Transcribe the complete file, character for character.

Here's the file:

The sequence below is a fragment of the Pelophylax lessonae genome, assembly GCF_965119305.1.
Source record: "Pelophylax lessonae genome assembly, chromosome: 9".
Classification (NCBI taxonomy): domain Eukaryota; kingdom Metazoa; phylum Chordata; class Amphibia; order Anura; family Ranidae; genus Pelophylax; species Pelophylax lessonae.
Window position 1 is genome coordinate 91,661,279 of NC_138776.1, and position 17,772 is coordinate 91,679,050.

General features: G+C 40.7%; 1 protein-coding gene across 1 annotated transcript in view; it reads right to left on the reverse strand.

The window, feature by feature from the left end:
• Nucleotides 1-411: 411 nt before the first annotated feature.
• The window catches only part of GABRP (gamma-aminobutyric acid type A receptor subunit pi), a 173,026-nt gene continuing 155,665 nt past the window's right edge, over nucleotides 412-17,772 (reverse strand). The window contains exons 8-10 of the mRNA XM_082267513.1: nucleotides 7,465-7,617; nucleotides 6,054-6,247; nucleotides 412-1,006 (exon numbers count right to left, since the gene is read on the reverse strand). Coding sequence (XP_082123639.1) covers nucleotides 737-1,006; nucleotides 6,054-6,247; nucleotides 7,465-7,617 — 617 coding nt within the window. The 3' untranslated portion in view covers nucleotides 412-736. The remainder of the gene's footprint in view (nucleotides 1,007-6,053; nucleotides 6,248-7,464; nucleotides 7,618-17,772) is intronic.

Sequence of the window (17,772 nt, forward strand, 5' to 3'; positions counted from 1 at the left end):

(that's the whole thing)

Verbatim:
The sequence below is a fragment of the Pelophylax lessonae genome, assembly GCF_965119305.1.
Source record: "Pelophylax lessonae genome assembly, chromosome: 9".
Classification (NCBI taxonomy): domain Eukaryota; kingdom Metazoa; phylum Chordata; class Amphibia; order Anura; family Ranidae; genus Pelophylax; species Pelophylax lessonae.
Window position 1 is genome coordinate 91,661,279 of NC_138776.1, and position 17,772 is coordinate 91,679,050.

General features: G+C 40.7%; 1 protein-coding gene across 1 annotated transcript in view; it reads right to left on the reverse strand.

The window, feature by feature from the left end:
• Nucleotides 1-411: 411 nt before the first annotated feature.
• The window catches only part of GABRP (gamma-aminobutyric acid type A receptor subunit pi), a 173,026-nt gene continuing 155,665 nt past the window's right edge, over nucleotides 412-17,772 (reverse strand). The window contains exons 8-10 of the mRNA XM_082267513.1: nucleotides 7,465-7,617; nucleotides 6,054-6,247; nucleotides 412-1,006 (exon numbers count right to left, since the gene is read on the reverse strand). Coding sequence (XP_082123639.1) covers nucleotides 737-1,006; nucleotides 6,054-6,247; nucleotides 7,465-7,617 — 617 coding nt within the window. The 3' untranslated portion in view covers nucleotides 412-736. The remainder of the gene's footprint in view (nucleotides 1,007-6,053; nucleotides 6,248-7,464; nucleotides 7,618-17,772) is intronic.

Sequence of the window (17,772 nt, forward strand, 5' to 3'; positions counted from 1 at the left end):